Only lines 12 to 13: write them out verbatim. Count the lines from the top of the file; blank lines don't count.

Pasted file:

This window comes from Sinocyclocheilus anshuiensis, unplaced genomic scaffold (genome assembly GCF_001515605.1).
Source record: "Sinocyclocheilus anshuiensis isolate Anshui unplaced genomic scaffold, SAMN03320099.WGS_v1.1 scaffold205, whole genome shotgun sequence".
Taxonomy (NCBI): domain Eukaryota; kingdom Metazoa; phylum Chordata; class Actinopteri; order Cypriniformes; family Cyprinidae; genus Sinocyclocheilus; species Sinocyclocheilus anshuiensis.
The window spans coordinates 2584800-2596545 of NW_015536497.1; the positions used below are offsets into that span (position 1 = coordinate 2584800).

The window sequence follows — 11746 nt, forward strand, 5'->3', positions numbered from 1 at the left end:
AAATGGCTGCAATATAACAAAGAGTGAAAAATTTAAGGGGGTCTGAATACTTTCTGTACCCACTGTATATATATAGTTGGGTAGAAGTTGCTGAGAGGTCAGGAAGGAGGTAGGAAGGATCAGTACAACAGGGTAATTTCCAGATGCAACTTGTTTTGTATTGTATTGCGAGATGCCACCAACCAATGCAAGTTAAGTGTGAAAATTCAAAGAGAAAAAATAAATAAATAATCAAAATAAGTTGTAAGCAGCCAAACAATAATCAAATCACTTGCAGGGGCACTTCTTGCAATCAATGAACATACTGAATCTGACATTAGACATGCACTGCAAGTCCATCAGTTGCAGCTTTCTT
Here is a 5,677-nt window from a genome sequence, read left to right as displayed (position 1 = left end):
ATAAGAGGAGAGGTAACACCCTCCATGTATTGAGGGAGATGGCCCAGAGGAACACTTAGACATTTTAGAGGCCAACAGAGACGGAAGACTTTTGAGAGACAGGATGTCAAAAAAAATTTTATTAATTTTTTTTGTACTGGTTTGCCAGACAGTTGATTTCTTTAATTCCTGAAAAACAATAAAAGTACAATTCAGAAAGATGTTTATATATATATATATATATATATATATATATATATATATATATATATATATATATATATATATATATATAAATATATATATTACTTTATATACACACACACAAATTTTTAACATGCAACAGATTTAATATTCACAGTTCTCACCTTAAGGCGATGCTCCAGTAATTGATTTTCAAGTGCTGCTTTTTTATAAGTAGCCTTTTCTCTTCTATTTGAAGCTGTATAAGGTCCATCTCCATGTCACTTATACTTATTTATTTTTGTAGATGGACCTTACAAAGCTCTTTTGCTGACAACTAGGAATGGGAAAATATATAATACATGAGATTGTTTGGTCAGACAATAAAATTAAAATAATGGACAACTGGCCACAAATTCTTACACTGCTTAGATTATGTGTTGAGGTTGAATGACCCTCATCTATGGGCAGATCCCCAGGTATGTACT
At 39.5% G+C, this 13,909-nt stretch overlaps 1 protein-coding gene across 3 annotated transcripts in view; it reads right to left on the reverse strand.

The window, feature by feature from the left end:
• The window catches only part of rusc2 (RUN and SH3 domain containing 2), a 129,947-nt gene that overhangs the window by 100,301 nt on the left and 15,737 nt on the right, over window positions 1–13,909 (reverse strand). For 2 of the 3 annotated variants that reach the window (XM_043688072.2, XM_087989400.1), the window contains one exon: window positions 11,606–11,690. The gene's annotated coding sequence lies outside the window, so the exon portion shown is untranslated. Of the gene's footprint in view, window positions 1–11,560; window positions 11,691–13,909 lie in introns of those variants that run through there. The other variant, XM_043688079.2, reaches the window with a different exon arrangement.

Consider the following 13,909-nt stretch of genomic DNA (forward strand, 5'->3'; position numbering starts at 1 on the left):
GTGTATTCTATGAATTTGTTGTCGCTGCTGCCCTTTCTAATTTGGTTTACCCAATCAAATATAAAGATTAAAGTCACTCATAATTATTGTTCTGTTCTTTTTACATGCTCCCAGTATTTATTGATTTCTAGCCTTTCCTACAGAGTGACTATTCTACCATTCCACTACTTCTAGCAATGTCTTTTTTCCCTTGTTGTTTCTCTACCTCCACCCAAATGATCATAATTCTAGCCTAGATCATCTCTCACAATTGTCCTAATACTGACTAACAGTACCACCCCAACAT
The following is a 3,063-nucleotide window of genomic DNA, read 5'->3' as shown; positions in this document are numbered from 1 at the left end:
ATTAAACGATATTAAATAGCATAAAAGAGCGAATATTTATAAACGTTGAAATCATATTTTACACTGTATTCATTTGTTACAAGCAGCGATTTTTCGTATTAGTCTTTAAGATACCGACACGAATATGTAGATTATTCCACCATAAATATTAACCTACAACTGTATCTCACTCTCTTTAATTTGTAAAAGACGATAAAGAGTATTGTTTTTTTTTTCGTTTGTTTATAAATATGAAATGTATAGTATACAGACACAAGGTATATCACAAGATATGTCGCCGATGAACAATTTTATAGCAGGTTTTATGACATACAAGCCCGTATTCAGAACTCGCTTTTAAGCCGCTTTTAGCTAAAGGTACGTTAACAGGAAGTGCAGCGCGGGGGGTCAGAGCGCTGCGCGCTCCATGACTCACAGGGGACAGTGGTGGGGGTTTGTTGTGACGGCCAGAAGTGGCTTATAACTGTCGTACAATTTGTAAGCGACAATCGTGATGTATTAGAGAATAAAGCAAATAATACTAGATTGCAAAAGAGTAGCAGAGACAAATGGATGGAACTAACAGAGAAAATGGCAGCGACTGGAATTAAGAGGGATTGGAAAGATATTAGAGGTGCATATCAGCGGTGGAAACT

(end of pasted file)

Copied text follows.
Consider the following 13,909-nt stretch of genomic DNA (forward strand, 5'->3'; position numbering starts at 1 on the left):
GTGTATTCTATGAATTTGTTGTCGCTGCTGCCCTTTCTAATTTGGTTTACCCAATCAAATATAAAGATTAAAGTCACTCATAATTATTGTTCTGTTCTTTTTACATGCTCCCAGTATTTATTGATTTCTAGCCTTTCCTACAGAGTGACTATTCTACCATTCCACTACTTCTAGCAATGTCTTTTTTCCCTTGTTGTTTCTCTACCTCCACCCAAATGATCATAATTCTAGCCTAGATCATCTCTCACAATTGTCCTAATACTGACTAACAGTACCACCCCAACAT